Like all concerts in Bangalore, we had to endure being stuck in traffic for an hour before finally reaching the venue an hour. It’s almost a rite-of-passage, really. Consequently, we only realized that we’d completely missed the entire opening act when talking to a bald Malayali importer about the concert the next day, and wondered why he was praising an M. Ward.
Either way, walking into the outdoor venue, there was only a laidback, pleasant sense of anticipation for Norah Jones. A mix of young and old, there were ladies in sarees, girls in pretty dresses and flowers in their hair, working professionals who looked liked they’d stepped right from their offices into the concert crowd, and even a few heavy-metal enthusiasts in customary black t-shirts, looking slightly misplaced and apprehensive. Everyone was standing around with drinks and food or sitting in groups on the ground. Every so often, you’d bump into someone you hadn’t met in a while and catch up. It felt as though Norah Jones had invited us all into her backyard to hang out and chill.
Walking onto stage with a little wave, Norah began singing and playing immediately, and didn’t stop for an hour and a half. Her gorgeous voice filled the evening air, as the stage glowed in different colors highlighting the origami cranes suspended from the ceiling by twinkling fairy lights.
Playing a mix of old favorites and songs from her latest album, Norah proved that her voice still has what it takes to attract those accustomed to her ‘Don’t Know Why’ days and others open to new material. The crowd responded enthusiastically to her signature songs, rarely showing much familiarity with the new songs. One of my personal favorites from her latest album was the haunting piano dirge’Miriam’. The song’s eerie notes hung as though suspended in the air – it’s perhaps the most entrancing song about premeditated murder I’ve heard.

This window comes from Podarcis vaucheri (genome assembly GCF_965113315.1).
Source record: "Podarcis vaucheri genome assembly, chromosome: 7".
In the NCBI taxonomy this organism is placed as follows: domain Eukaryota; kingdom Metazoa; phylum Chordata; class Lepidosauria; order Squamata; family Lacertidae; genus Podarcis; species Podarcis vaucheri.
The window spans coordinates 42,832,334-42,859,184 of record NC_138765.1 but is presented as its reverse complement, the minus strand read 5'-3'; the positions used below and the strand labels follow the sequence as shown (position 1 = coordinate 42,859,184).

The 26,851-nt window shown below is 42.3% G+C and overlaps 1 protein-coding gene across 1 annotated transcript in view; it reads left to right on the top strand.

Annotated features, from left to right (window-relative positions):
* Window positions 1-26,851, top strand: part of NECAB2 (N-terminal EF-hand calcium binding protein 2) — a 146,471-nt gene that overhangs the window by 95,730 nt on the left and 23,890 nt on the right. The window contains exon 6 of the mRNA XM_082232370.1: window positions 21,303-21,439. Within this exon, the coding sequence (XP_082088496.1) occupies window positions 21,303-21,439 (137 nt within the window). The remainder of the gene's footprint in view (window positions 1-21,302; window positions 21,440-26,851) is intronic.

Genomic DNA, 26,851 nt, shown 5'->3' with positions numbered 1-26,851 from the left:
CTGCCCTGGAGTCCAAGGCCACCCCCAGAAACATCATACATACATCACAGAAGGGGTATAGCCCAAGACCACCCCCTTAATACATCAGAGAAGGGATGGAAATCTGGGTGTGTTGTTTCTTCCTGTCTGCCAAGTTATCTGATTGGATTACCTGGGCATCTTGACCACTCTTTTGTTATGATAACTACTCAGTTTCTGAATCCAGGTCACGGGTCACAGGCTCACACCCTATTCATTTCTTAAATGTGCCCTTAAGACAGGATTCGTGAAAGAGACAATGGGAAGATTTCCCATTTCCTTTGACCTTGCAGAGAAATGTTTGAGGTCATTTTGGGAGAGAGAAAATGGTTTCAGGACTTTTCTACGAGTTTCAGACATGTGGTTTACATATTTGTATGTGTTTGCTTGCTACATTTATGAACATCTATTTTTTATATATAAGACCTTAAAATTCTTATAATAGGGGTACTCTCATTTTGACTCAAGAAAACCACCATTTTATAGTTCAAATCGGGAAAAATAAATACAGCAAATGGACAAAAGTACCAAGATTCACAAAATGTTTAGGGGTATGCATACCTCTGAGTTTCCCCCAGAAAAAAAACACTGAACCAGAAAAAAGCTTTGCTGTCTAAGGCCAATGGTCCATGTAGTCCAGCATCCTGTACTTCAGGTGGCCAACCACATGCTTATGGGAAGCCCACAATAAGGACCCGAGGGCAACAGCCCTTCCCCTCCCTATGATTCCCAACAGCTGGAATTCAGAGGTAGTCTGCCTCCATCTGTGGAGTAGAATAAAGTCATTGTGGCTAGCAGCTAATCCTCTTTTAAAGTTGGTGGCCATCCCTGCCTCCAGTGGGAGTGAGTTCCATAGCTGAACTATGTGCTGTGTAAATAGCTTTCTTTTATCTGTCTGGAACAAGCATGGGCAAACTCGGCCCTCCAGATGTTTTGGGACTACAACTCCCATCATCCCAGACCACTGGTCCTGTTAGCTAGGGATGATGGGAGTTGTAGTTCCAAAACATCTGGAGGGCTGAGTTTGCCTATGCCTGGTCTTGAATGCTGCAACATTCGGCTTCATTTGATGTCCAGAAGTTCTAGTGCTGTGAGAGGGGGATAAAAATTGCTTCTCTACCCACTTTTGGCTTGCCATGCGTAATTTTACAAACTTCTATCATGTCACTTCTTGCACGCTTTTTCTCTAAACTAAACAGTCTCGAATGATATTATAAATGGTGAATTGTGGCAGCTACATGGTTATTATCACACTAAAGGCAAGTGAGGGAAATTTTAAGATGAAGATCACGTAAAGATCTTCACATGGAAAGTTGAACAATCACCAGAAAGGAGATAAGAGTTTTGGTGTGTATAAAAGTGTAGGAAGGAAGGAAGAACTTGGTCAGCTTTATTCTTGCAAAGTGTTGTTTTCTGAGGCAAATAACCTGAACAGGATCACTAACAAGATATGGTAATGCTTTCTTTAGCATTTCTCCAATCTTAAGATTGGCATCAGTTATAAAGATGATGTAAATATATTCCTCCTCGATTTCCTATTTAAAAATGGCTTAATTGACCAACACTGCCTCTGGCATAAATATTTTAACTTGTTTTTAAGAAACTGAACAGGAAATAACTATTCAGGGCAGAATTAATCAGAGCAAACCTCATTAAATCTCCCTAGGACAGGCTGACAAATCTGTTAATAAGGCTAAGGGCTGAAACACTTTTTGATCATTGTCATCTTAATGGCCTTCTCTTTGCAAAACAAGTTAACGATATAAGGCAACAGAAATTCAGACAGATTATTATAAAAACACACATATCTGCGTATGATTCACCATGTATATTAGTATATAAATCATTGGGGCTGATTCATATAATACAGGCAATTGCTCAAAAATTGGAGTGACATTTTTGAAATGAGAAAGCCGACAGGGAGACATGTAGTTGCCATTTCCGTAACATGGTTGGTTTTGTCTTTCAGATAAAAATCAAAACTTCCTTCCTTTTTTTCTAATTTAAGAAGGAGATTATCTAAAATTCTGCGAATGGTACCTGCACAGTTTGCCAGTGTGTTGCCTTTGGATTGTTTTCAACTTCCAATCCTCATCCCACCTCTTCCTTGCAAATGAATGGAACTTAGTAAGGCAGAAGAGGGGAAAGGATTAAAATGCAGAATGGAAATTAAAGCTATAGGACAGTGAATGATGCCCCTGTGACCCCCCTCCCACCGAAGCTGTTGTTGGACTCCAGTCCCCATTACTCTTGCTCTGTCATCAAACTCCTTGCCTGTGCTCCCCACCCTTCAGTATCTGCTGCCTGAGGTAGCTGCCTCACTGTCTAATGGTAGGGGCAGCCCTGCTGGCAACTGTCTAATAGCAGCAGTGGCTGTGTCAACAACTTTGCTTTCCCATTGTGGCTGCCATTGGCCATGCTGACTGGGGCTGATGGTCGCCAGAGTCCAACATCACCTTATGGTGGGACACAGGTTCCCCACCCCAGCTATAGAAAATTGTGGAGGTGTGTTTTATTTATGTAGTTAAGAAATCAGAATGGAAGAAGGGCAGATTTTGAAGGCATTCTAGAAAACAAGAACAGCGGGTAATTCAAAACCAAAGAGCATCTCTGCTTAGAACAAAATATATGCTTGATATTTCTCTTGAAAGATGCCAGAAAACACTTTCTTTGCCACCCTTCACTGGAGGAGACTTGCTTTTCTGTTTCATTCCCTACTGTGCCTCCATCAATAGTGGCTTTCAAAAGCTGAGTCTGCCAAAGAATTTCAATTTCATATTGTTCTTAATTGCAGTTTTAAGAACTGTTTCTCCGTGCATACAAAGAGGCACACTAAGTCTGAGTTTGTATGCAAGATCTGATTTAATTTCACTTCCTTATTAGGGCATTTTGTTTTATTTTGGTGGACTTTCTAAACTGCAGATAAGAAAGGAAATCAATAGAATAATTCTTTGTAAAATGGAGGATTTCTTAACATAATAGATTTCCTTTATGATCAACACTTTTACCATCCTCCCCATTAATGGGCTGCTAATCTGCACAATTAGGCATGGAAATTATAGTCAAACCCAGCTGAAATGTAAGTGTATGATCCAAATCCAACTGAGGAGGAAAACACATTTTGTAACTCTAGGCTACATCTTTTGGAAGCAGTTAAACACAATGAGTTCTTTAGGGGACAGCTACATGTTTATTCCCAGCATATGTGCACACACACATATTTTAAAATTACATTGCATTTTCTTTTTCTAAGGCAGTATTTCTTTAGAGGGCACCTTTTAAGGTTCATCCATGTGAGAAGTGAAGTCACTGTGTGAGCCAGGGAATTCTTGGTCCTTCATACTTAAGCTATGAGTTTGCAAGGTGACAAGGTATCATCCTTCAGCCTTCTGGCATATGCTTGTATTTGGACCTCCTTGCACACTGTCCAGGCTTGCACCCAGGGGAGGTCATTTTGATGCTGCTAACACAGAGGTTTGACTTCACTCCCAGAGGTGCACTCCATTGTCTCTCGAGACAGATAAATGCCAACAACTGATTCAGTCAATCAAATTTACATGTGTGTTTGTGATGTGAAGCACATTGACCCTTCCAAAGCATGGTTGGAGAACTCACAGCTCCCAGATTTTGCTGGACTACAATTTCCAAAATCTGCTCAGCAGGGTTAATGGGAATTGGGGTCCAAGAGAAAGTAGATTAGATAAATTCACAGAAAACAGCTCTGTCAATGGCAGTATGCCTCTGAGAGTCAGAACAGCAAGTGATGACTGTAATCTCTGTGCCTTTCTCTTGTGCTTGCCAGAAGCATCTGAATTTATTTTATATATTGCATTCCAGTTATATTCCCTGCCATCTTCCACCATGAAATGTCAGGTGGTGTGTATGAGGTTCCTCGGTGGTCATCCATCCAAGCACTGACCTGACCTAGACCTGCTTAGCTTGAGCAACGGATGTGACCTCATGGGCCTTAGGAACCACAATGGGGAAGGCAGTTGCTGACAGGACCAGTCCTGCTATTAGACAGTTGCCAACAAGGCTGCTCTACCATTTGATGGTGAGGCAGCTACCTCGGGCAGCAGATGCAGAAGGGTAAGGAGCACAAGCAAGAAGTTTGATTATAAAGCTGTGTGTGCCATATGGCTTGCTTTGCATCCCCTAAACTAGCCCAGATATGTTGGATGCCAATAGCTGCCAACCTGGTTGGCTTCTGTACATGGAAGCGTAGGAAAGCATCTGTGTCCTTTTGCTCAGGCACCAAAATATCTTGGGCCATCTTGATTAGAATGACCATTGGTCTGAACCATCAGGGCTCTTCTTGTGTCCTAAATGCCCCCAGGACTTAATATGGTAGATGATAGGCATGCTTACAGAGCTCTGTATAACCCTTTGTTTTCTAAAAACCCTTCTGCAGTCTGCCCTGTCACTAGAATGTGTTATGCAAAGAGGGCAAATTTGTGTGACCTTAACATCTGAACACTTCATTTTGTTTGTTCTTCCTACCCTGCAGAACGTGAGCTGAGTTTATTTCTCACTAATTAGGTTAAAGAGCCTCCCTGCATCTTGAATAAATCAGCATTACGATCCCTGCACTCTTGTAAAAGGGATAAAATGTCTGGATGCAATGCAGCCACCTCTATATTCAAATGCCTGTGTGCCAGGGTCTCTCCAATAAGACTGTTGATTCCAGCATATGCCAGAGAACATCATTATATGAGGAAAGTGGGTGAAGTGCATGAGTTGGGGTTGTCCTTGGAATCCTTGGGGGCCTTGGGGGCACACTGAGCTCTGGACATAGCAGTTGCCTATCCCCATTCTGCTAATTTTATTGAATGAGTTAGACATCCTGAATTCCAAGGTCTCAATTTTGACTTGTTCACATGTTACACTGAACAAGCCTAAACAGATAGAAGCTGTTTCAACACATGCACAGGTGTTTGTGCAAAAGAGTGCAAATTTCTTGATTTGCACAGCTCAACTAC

Norah sounded more engaged on country-and-jazz whisked material, evident in her covers of Tom Waits’ “Long Way Home”, Hank Williams’ “Cold, Cold Heart” and in the soulful “Lonestar”. Towards the end of the show, she and the band gathered around the microphone, and in true blue-grass spirit, played acoustic instruments including the accordion, as Norah sang “Sunrise”. It was one of the most engaging performances of the evening, with the audience singing along with the “ooh, ooh, ooh, oohs”.
“Don’t Know Why”, “Turn Me On” and “Come Away With Me” felt like drinking warm whiskey. Smooth. Velvet. A solid reminder of why everyone fell in love with her in the first place. The best moments were always when she was on stage by herself, singing, as she sat at the piano or played guitar.
Norah is beautiful. She was charming throughout the concert, thanking the audience for their applause after each song. She even charmed my (the-only-reason-I’m-here-is-because-my-girlfriend-threatened-me ) boyfriend by first complimenting Bangalore on its status as the heavy-metal capital of India, then laughingly apologizing “Sorry, I can’t help you on that”. However, at times, her persona seemed disconnected from the audience. A few times, unfortunately, her efforts to be humourous and complimentive came across as snooty.
I never thought I’d get a chance to see Norah Jones perform live. I’m so glad I did. It was a night of delicate enchantment. I wrapped myself in the velvet softness of her voice and dreamt of her songs all night long.